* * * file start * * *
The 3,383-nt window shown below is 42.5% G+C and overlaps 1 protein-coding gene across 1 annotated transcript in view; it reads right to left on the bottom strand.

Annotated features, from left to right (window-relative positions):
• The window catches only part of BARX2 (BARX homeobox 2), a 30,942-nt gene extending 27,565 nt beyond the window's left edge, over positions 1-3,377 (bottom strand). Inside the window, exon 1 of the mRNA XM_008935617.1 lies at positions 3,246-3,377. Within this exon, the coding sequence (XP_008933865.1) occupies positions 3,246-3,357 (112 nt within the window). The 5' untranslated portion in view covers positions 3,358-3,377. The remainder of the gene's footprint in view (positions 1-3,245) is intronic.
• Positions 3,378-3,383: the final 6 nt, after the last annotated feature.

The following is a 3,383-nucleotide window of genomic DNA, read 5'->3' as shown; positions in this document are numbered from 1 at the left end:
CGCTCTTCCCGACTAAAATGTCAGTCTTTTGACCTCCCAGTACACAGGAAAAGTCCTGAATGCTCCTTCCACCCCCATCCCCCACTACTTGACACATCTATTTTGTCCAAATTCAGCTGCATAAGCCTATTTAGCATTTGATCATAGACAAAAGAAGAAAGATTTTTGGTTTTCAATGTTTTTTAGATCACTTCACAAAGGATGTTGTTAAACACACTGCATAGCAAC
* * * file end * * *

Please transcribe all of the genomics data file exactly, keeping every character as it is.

The 3,383-nt window shown below is 42.5% G+C and overlaps 1 protein-coding gene across 1 annotated transcript in view; it reads right to left on the bottom strand.

Annotated features, from left to right (window-relative positions):
• The window catches only part of BARX2 (BARX homeobox 2), a 30,942-nt gene extending 27,565 nt beyond the window's left edge, over positions 1-3,377 (bottom strand). Inside the window, exon 1 of the mRNA XM_008935617.1 lies at positions 3,246-3,377. Within this exon, the coding sequence (XP_008933865.1) occupies positions 3,246-3,357 (112 nt within the window). The 5' untranslated portion in view covers positions 3,358-3,377. The remainder of the gene's footprint in view (positions 1-3,245) is intronic.
• Positions 3,378-3,383: the final 6 nt, after the last annotated feature.

The following is a 3,383-nucleotide window of genomic DNA, read 5'->3' as shown; positions in this document are numbered from 1 at the left end:
CGCTCTTCCCGACTAAAATGTCAGTCTTTTGACCTCCCAGTACACAGGAAAAGTCCTGAATGCTCCTTCCACCCCCATCCCCCACTACTTGACACATCTATTTTGTCCAAATTCAGCTGCATAAGCCTATTTAGCATTTGATCATAGACAAAAGAAGAAAGATTTTTGGTTTTCAATGTTTTTTAGATCACTTCACAAAGGATGTTGTTAAACACACTGCATAGCAAC